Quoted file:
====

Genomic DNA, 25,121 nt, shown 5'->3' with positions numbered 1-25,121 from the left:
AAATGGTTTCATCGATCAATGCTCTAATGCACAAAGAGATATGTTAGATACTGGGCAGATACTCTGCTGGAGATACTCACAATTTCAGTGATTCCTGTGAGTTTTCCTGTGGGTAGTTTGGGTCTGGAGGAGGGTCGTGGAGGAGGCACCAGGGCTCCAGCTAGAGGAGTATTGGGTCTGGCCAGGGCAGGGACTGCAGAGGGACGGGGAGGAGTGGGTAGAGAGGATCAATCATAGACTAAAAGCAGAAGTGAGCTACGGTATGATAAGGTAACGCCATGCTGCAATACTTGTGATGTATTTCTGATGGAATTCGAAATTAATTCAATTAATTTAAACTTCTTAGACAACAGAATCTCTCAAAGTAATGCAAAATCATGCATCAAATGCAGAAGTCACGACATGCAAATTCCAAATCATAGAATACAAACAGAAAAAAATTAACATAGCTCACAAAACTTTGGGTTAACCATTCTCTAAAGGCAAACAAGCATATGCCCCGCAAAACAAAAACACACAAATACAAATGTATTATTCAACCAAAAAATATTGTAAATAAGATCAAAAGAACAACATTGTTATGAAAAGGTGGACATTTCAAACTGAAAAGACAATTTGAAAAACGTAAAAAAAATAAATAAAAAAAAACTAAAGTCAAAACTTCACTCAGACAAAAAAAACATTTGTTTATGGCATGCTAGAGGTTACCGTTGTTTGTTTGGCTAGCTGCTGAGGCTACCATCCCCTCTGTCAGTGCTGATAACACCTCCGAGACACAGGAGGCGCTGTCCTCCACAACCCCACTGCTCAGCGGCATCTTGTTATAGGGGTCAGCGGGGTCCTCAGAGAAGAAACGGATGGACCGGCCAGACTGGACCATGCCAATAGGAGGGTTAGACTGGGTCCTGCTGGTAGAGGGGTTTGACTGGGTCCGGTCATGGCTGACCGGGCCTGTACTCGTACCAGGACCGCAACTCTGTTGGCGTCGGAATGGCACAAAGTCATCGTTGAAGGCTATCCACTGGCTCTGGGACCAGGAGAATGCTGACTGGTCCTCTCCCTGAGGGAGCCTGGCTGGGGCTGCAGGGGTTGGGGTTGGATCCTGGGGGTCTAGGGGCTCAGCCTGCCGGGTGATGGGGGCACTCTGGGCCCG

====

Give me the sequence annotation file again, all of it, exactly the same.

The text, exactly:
Genomic DNA, 25,121 nt, shown 5'->3' with positions numbered 1-25,121 from the left:
AAATGGTTTCATCGATCAATGCTCTAATGCACAAAGAGATATGTTAGATACTGGGCAGATACTCTGCTGGAGATACTCACAATTTCAGTGATTCCTGTGAGTTTTCCTGTGGGTAGTTTGGGTCTGGAGGAGGGTCGTGGAGGAGGCACCAGGGCTCCAGCTAGAGGAGTATTGGGTCTGGCCAGGGCAGGGACTGCAGAGGGACGGGGAGGAGTGGGTAGAGAGGATCAATCATAGACTAAAAGCAGAAGTGAGCTACGGTATGATAAGGTAACGCCATGCTGCAATACTTGTGATGTATTTCTGATGGAATTCGAAATTAATTCAATTAATTTAAACTTCTTAGACAACAGAATCTCTCAAAGTAATGCAAAATCATGCATCAAATGCAGAAGTCACGACATGCAAATTCCAAATCATAGAATACAAACAGAAAAAAATTAACATAGCTCACAAAACTTTGGGTTAACCATTCTCTAAAGGCAAACAAGCATATGCCCCGCAAAACAAAAACACACAAATACAAATGTATTATTCAACCAAAAAATATTGTAAATAAGATCAAAAGAACAACATTGTTATGAAAAGGTGGACATTTCAAACTGAAAAGACAATTTGAAAAACGTAAAAAAAATAAATAAAAAAAAACTAAAGTCAAAACTTCACTCAGACAAAAAAAACATTTGTTTATGGCATGCTAGAGGTTACCGTTGTTTGTTTGGCTAGCTGCTGAGGCTACCATCCCCTCTGTCAGTGCTGATAACACCTCCGAGACACAGGAGGCGCTGTCCTCCACAACCCCACTGCTCAGCGGCATCTTGTTATAGGGGTCAGCGGGGTCCTCAGAGAAGAAACGGATGGACCGGCCAGACTGGACCATGCCAATAGGAGGGTTAGACTGGGTCCTGCTGGTAGAGGGGTTTGACTGGGTCCGGTCATGGCTGACCGGGCCTGTACTCGTACCAGGACCGCAACTCTGTTGGCGTCGGAATGGCACAAAGTCATCGTTGAAGGCTATCCACTGGCTCTGGGACCAGGAGAATGCTGACTGGTCCTCTCCCTGAGGGAGCCTGGCTGGGGCTGCAGGGGTTGGGGTTGGATCCTGGGGGTCTAGGGGCTCAGCCTGCCGGGTGATGGGGGCACTCTGGGCCCG